New Evidence Suggests Shakespeare Not True Bard





Shakespeare's plays were not written by the bard but rather a politician descended from King Edward III and John of Gaunt, remarkable new evidence suggests.

British Shakespeare scholar Brenda James and historian Professor William Rubinstein of the University of Wales propose the real Shakespeare was English courtier and diplomat Sir Henry Neville.

Shakespeare's plays were not written by the bard but rather a politician descended from King Edward III and John of Gaunt, remarkable new evidence suggests.

British Shakespeare scholar Brenda James and historian Professor William Rubinstein of the University of Wales propose the real Shakespeare was English courtier and diplomat Sir Henry Neville.

The research is already being described as "pioneering" by Mark Rylance, the chairman of the Shakespearean Authorship Trust and artistic director at Shakespeare's Globe theatre in London.

The revelations - based on five years of research - are contained in a book to be launched at the Globe.

Firstly, the political content and geographical location of the bard's plays are a perfect reflection of the known travels of Sir Henry, who lived from 1562 to 1615.

Love's Labours Lost echoes in part the issues discussed at Oxford University at the time Neville was studying there between 1574 and 1579. Many characters in the play were known personally by Neville.

Measure for Measure was set in Vienna, where Neville visited in 1580. A theme of the play - laws against immorality - reflects ideas Neville discussed with a leading Calvinist philosopher there.

Romeo and Juliet, The Taming of the Shrew, and The Merchant of Venice were all set in northern Italy, which he visited in 1581 and 1582.

Hamlet was set in Denmark - and, according to James' research, Neville obtained specific information on Hamlet while visiting what is now Poland - and possibly Denmark.

Henry V reflects Neville's diplomatic duties in France between 1599 and 1600. Some of its scenes were written in French, which Neville spoke but Shakespeare did not.

Neville was involved in an unsuccessful revolt by the Earl of Essex against the government in 1601. He was jailed in the Tower of London for treason - when the tone of the plays changed abruptly from historical and comic to sombre and tragic.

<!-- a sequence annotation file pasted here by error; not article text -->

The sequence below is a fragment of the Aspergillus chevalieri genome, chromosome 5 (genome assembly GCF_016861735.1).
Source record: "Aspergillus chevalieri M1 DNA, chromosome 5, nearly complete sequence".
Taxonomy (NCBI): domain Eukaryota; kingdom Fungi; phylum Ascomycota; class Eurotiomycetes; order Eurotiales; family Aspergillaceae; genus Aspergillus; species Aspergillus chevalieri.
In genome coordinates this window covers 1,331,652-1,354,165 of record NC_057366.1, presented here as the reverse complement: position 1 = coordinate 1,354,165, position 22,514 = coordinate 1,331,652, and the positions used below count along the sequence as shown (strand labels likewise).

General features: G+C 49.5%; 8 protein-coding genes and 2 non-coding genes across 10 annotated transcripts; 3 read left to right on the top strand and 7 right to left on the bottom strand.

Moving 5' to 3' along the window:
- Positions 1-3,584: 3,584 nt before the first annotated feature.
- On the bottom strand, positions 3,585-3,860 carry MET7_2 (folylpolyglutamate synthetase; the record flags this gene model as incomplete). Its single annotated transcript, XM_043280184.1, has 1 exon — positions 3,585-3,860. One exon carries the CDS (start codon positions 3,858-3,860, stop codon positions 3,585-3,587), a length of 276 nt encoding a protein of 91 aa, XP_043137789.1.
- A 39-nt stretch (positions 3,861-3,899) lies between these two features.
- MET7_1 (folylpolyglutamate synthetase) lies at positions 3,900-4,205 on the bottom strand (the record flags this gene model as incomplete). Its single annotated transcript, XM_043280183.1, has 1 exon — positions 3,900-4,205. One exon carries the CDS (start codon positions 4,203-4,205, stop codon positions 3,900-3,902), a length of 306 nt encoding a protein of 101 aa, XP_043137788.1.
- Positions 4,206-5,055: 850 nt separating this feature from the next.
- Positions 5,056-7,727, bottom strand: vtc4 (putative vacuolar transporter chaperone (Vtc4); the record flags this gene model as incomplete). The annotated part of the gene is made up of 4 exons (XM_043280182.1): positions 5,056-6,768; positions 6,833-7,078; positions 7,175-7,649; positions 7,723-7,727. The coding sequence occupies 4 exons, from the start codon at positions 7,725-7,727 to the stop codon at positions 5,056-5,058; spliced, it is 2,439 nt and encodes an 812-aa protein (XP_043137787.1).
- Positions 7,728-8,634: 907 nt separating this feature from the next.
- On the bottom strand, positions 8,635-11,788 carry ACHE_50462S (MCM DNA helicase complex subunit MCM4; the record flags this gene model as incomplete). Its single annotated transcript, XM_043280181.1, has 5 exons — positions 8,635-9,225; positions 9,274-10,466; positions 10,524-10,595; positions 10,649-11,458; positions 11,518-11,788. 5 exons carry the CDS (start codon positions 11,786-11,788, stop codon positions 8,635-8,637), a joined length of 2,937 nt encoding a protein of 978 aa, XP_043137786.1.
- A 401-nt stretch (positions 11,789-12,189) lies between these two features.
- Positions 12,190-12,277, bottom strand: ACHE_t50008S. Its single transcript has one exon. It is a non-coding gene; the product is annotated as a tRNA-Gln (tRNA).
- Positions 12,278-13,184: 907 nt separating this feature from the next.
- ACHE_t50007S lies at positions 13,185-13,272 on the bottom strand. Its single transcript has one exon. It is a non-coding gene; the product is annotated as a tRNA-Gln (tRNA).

The plays also portray many of Neville's ancestors - John of Gaunt in Richard II, Warwick the King Maker in Henry VI part II and King Duncan of Scotland in Macbeth - all in a favourable light.

A document written by Neville while a prisoner in the Tower of London contains detailed notes, the contents of which ended up being used in Henry VIII.


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Elizabeth A Rodgers - 11/15/2005

I was so relieved to hear of the new Rubenstein and James research! For years I have been hotly following the Shakespearian Authorship debate, and was finding myself in the Oxford camp, when, this summer, I read 317 pages of primary sources in Ward's history of the 17th Earl of Oxford, and I was struck by utter the lack of any pizazz, or insight or genius in his entire collected primary sources. So I said to my husband, all may be for naught-I don't think it could have been him, when suddenly, the new book was announced suggesting it might be Neville. How can we get hold of this book on this side of the US? have any scholars reviewed it yet? I am an amateur in the Shakespeare trade, but am a professional in another, and I am saddened by the vituperation normally shown by academics to new ideas in the Authorship Controversy. I was thrilled to see at least one professional site - yours- with an open mind ! First time on your site. Liz Rodgers, Boston.


Elizabeth A Rodgers - 11/15/2005

I was so relieved to hear of the new Rubenstein and James research! For years I have been hotly following the Shakespearian Authorship debate, and was finding myself in the Oxford camp, when, this summer, I read 317 pages of primary sources in Ward's history of the 17th Earl of Oxford, and I was struck by utter the lack of any pizazz, or insight or genius in his entire collected primary sources. So I said to my husband, all may be for naught-I don't think it could have been him, when suddenly, the new book was announced suggesting it might be Neville. How can we get hold of this book on this side of the US? have any scholars reviewed it yet? I am an amateur in the Shakespeare trade, but am a professional in another, and I am saddened by the vituperation normally shown by academics to new ideas in the Authorship Controversy. I was thrilled to see at least one professional site - yours- with an open mind ! First time on your site. Liz Rodgers, Boston.

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